The degree to which a child or adolescent is socially accepted by peers; the level of peer popularity.
Peer acceptance is measured by the quality rather than the quantity of a child or adolescent's relationships. While the number of friends varies among children and over time as a child develops, peer acceptance is often established as early as preschool. Factors such as physical attractiveness, cultural traits, and disabilities affect the level of peer acceptance, with a child's degree of social competence being the best predictor of peer acceptance. Children who are peer-accepted or popular have fewer problems in middle and high school, and teens who are peer-accepted have fewer emotional and social adjustment problems as adults. Peer-accepted children may be shy or assertive, but they often have well-developed communication skills. Peer-accepted children tend to:
- Correctly interpret other children's body language and tone of voice. Well-liked children can distinguish subtleties in emotions. For example, they can distinguish between anger directed toward them versus toward a parent.
- Directly respond to the statements and gestures of other children. Well-liked children will say other children's names, establish eye contact, and use touch to get attention.
- Give reasons for their own statements and gestures (actions). For example, well-liked children will explain why they want to do something the other child does not want to do.
- Cooperate with, show tact towards, and compromise with other children, demonstrating the willingness to subordinate the self by modifying behavior and opinions in the interests of others. For example, when joining a new group where a conversation is already in progress, well-liked children will listen first, establishing a tentative presence in the group before speaking (even if it is to change the subject).
These skills are crucial in initiating and maintaining relationships, and in resolving conflicts. By contrast, rejected children tend either towards aggressive, antisocial behavior, or withdrawn, depressive behavior. They also don't listen well, tend not to offer reasons for their behavior, don't positively reinforce their peers, and have trouble cooperating. Antisocial children will interrupt people, dominate other children, and either verbally or physically attack them. Depressive or withdrawn children may be excessively reserved, submissive, anxious, and inhibited. Competitiveness or dominance by itself is not necessarily indicative of low peer acceptance. In fact, popular children tend to have the characteristics of both competitiveness and friendliness.
Although biological predisposition may be a factor in a child's social competence and level of peer acceptance, environmental factors are also extremely important. Some of the factors contributing to peer acceptance include (1) during infancy, the quality of attachment between mother or primary caregiver and child; (2) during childhood, the quantity and quality of opportunities for interaction with different types of peers in different environments (in the family, at school, church, camp, activity centers, in sports, or in the neighborhood); (3) the type of parenting style. A highly nurturant but moderately controlling "authoritative" parenting style is associated with the highest levels of social competence. By contrast, a low nurturant, highly controlling "authoritarian" parenting style is associated with children's aggressiveness, while the high nurturant but low-controlling "permissive" style is associated with failure to take responsibility for behavior.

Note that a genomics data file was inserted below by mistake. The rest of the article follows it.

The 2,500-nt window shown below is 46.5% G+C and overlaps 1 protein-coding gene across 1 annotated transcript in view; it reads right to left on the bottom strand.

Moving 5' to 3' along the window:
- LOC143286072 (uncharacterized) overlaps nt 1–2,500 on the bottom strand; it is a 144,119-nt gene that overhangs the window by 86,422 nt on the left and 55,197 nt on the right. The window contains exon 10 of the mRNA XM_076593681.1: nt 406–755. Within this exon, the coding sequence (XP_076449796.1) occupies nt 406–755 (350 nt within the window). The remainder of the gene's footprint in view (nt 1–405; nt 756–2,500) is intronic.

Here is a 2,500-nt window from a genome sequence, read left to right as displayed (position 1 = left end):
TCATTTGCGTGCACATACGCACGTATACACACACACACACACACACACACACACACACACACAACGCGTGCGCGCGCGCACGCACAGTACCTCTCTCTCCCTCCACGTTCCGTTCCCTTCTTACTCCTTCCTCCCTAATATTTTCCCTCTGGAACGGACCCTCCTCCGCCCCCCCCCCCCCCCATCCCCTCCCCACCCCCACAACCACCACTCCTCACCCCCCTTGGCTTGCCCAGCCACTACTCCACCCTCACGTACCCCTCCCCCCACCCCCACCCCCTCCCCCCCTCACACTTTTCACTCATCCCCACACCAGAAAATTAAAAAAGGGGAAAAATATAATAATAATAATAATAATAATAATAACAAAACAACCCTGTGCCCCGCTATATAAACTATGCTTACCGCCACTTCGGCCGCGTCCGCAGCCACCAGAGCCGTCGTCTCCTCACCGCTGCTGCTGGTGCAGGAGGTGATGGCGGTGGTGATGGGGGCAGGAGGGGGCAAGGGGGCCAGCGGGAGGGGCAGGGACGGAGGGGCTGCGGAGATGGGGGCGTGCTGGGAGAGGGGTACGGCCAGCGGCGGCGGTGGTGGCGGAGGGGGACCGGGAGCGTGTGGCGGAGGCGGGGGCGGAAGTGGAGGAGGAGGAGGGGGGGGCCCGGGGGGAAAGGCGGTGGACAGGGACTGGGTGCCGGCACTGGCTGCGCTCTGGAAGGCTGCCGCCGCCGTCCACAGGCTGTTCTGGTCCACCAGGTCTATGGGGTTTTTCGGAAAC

Children learn to relate to peers by engaging in peer relationships. Often a vicious circle develops where a rejected child is given fewer and fewer opportunities by his peers to relate and thereby learn new skills. Lack of opportunity to participate normally in peer interaction is especially problematic for children who differ in some obvious way, either culturally, racially, or through some mental or physical disability. Issues of peer acceptance should be addressed as early as possible in order to prevent loss of self-confidence and self-esteem.
In addition to providing direct social skills training or counseling for the child with peer acceptance problems, parents and teachers can create opportunities for non-threatening social interaction to occur. Though children should never be forced to play together (this can create the rejection it is intended to remedy), popular and less-popular preschoolers can be encouraged to interact with one another. For example, a less sociable child may be encouraged to answer and ask questions of others. Older children should be provided opportunities to interact in smaller groups and in one-on-one situations, where it may be easier to try out new behaviors and make up for social mistakes. Shy or withdrawn children can be encouraged to develop outside interests that will place them in structured contact with others. In school, peer helping programs and collaborative learning provide opportunities for popular and less-popular children to work together. Ideally, collaboration should highlight the less-popular students' strengths, such as special interests and talents, rather than weaknesses. At any age, the smallest positive change in behavior should be reinforced with attention and praise.
Asher, S. R., and J. D. Coie, eds. Peer Rejection in Childhood. New York: Cambridge University Press, 1990.
Goleman, Daniel. Emotional Intelligence. New York: Bantam Books, 1995.
Ramsey, P.G. Making Friends in School: Promoting Peer Relationships in Early Childhood. New York: Teacher's College Press, 1991.
Selman, R. The Growth of Interpersonal Understanding. New York: Academic Press, 1980.
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